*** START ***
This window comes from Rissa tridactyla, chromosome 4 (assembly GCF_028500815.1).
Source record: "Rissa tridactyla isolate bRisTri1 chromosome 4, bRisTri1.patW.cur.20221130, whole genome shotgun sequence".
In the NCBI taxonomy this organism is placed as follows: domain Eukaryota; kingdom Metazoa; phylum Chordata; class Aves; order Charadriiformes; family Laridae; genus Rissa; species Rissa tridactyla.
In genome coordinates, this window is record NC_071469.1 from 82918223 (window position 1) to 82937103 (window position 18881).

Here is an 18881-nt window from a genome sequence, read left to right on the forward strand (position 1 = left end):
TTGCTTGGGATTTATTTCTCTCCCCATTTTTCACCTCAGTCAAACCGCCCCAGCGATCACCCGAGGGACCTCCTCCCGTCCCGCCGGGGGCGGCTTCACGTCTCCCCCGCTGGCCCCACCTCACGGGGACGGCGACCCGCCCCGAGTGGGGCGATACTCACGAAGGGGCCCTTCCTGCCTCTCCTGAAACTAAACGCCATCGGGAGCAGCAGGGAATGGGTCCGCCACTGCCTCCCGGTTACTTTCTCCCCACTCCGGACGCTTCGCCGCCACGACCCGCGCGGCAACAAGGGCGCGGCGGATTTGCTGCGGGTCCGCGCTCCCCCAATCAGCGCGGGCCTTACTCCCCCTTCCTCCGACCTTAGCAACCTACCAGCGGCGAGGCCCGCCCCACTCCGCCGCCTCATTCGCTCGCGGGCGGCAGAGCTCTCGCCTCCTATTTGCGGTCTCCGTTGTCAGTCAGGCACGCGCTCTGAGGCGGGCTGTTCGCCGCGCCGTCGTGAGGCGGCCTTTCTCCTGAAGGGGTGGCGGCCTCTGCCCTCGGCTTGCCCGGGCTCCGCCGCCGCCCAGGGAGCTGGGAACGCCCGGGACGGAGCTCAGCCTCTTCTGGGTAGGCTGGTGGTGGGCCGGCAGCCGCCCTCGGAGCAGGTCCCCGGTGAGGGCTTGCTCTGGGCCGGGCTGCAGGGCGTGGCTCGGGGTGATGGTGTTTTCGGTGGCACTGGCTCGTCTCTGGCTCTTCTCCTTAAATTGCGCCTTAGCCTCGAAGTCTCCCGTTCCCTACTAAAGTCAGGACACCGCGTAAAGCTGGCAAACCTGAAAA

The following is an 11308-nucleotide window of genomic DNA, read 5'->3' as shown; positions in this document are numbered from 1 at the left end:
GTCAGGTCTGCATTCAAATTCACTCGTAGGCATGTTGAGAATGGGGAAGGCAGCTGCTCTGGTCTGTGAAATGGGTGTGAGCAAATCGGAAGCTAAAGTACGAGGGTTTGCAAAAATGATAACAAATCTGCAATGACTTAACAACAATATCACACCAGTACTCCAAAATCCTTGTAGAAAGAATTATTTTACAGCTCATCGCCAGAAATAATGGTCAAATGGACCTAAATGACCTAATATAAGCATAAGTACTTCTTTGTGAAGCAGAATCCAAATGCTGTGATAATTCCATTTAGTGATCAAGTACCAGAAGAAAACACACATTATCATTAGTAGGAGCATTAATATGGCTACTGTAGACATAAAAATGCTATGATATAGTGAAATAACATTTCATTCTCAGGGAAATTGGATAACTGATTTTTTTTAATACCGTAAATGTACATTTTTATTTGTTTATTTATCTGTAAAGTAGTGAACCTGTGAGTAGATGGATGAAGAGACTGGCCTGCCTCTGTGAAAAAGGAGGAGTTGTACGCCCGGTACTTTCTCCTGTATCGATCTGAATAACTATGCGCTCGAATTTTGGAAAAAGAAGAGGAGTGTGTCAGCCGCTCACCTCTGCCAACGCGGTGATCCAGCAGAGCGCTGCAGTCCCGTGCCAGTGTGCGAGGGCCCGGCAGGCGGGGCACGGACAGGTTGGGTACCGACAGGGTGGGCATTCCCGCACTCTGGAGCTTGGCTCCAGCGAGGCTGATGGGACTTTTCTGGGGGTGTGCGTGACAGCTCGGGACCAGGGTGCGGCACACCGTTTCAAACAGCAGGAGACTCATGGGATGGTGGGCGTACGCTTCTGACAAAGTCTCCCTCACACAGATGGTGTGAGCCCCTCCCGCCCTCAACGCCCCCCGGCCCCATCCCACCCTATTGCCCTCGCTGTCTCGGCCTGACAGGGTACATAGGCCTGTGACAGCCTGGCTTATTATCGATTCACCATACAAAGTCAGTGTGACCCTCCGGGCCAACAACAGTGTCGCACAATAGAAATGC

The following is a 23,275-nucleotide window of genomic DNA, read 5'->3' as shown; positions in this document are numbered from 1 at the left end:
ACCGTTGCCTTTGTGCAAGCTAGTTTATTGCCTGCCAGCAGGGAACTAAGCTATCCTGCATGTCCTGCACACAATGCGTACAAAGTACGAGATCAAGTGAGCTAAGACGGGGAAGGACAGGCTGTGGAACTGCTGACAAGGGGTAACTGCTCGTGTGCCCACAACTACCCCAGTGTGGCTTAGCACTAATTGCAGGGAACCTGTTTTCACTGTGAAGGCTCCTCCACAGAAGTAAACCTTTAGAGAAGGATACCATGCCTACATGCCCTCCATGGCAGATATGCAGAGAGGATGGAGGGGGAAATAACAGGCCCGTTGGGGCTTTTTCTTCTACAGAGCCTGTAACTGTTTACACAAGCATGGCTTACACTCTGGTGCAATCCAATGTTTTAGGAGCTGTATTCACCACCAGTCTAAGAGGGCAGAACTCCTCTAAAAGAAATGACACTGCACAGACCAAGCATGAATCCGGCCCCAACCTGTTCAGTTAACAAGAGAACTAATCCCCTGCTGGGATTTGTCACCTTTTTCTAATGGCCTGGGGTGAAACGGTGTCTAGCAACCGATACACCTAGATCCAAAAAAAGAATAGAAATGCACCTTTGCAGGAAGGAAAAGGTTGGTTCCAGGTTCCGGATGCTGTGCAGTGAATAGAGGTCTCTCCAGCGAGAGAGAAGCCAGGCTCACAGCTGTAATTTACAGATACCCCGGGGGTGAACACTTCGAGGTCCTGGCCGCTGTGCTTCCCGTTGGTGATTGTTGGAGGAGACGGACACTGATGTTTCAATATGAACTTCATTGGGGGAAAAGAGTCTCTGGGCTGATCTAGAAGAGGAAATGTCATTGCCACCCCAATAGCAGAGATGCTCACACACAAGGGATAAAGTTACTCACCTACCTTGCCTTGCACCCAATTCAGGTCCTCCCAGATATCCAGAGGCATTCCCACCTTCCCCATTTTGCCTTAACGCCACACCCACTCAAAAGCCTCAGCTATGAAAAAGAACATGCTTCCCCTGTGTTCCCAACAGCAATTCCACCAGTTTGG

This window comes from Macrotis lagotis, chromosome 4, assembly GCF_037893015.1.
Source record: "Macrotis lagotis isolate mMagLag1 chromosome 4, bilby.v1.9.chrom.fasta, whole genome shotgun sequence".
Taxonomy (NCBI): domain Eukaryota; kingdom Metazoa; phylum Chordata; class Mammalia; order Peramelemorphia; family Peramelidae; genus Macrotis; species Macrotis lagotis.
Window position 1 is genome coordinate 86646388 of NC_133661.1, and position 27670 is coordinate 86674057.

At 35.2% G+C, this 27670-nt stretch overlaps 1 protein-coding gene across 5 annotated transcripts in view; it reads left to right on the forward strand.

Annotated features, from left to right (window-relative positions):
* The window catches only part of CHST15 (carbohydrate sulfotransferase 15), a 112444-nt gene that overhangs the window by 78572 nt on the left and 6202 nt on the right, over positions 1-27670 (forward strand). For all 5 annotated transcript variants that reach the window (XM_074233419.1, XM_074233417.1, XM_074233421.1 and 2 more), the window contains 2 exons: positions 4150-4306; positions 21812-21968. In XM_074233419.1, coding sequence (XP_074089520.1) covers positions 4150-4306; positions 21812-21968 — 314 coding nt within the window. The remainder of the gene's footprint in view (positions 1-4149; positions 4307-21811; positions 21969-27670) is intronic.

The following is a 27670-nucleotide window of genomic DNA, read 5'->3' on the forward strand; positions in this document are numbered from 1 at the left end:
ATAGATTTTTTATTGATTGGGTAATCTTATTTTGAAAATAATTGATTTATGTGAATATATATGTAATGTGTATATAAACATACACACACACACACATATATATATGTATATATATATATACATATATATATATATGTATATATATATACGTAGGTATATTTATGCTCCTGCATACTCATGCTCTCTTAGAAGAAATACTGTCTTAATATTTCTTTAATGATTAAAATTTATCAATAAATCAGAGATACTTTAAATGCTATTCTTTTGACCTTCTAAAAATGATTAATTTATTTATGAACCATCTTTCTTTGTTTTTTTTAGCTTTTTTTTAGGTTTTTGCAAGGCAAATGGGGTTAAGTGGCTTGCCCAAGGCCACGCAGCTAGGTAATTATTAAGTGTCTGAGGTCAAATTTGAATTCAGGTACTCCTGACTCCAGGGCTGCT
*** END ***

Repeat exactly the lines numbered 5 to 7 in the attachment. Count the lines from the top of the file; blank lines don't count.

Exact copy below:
Here is an 18881-nt window from a genome sequence, read left to right on the forward strand (position 1 = left end):
TTGCTTGGGATTTATTTCTCTCCCCATTTTTCACCTCAGTCAAACCGCCCCAGCGATCACCCGAGGGACCTCCTCCCGTCCCGCCGGGGGCGGCTTCACGTCTCCCCCGCTGGCCCCACCTCACGGGGACGGCGACCCGCCCCGAGTGGGGCGATACTCACGAAGGGGCCCTTCCTGCCTCTCCTGAAACTAAACGCCATCGGGAGCAGCAGGGAATGGGTCCGCCACTGCCTCCCGGTTACTTTCTCCCCACTCCGGACGCTTCGCCGCCACGACCCGCGCGGCAACAAGGGCGCGGCGGATTTGCTGCGGGTCCGCGCTCCCCCAATCAGCGCGGGCCTTACTCCCCCTTCCTCCGACCTTAGCAACCTACCAGCGGCGAGGCCCGCCCCACTCCGCCGCCTCATTCGCTCGCGGGCGGCAGAGCTCTCGCCTCCTATTTGCGGTCTCCGTTGTCAGTCAGGCACGCGCTCTGAGGCGGGCTGTTCGCCGCGCCGTCGTGAGGCGGCCTTTCTCCTGAAGGGGTGGCGGCCTCTGCCCTCGGCTTGCCCGGGCTCCGCCGCCGCCCAGGGAGCTGGGAACGCCCGGGACGGAGCTCAGCCTCTTCTGGGTAGGCTGGTGGTGGGCCGGCAGCCGCCCTCGGAGCAGGTCCCCGGTGAGGGCTTGCTCTGGGCCGGGCTGCAGGGCGTGGCTCGGGGTGATGGTGTTTTCGGTGGCACTGGCTCGTCTCTGGCTCTTCTCCTTAAATTGCGCCTTAGCCTCGAAGTCTCCCGTTCCCTACTAAAGTCAGGACACCGCGTAAAGCTGGCAAACCTGAAAA

The following is an 11308-nucleotide window of genomic DNA, read 5'->3' as shown; positions in this document are numbered from 1 at the left end: